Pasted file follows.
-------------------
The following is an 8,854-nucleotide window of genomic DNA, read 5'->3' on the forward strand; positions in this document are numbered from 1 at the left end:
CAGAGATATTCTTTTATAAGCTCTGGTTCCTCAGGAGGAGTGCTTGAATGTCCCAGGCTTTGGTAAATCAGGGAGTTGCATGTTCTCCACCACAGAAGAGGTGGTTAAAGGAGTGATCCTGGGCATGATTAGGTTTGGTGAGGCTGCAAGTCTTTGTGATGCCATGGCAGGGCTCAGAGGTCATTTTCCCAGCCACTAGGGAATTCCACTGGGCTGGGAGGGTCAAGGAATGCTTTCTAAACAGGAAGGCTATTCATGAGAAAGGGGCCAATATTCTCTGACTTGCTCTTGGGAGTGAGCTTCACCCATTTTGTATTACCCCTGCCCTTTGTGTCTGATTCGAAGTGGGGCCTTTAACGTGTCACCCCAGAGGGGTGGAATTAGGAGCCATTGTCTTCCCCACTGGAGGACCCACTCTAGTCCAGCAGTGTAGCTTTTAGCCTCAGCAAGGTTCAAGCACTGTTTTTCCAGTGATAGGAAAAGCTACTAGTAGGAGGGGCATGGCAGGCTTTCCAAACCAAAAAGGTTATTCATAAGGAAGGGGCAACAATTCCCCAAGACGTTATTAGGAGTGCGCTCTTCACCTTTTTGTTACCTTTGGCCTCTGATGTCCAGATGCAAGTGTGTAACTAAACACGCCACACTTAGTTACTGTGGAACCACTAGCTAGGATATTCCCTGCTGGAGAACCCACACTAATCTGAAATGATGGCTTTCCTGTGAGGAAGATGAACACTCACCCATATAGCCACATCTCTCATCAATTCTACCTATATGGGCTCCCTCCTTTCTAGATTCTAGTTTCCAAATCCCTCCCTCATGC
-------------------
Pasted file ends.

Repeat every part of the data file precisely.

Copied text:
The following is an 8,854-nucleotide window of genomic DNA, read 5'->3' on the forward strand; positions in this document are numbered from 1 at the left end:
CAGAGATATTCTTTTATAAGCTCTGGTTCCTCAGGAGGAGTGCTTGAATGTCCCAGGCTTTGGTAAATCAGGGAGTTGCATGTTCTCCACCACAGAAGAGGTGGTTAAAGGAGTGATCCTGGGCATGATTAGGTTTGGTGAGGCTGCAAGTCTTTGTGATGCCATGGCAGGGCTCAGAGGTCATTTTCCCAGCCACTAGGGAATTCCACTGGGCTGGGAGGGTCAAGGAATGCTTTCTAAACAGGAAGGCTATTCATGAGAAAGGGGCCAATATTCTCTGACTTGCTCTTGGGAGTGAGCTTCACCCATTTTGTATTACCCCTGCCCTTTGTGTCTGATTCGAAGTGGGGCCTTTAACGTGTCACCCCAGAGGGGTGGAATTAGGAGCCATTGTCTTCCCCACTGGAGGACCCACTCTAGTCCAGCAGTGTAGCTTTTAGCCTCAGCAAGGTTCAAGCACTGTTTTTCCAGTGATAGGAAAAGCTACTAGTAGGAGGGGCATGGCAGGCTTTCCAAACCAAAAAGGTTATTCATAAGGAAGGGGCAACAATTCCCCAAGACGTTATTAGGAGTGCGCTCTTCACCTTTTTGTTACCTTTGGCCTCTGATGTCCAGATGCAAGTGTGTAACTAAACACGCCACACTTAGTTACTGTGGAACCACTAGCTAGGATATTCCCTGCTGGAGAACCCACACTAATCTGAAATGATGGCTTTCCTGTGAGGAAGATGAACACTCACCCATATAGCCACATCTCTCATCAATTCTACCTATATGGGCTCCCTCCTTTCTAGATTCTAGTTTCCAAATCCCTCCCTCATGC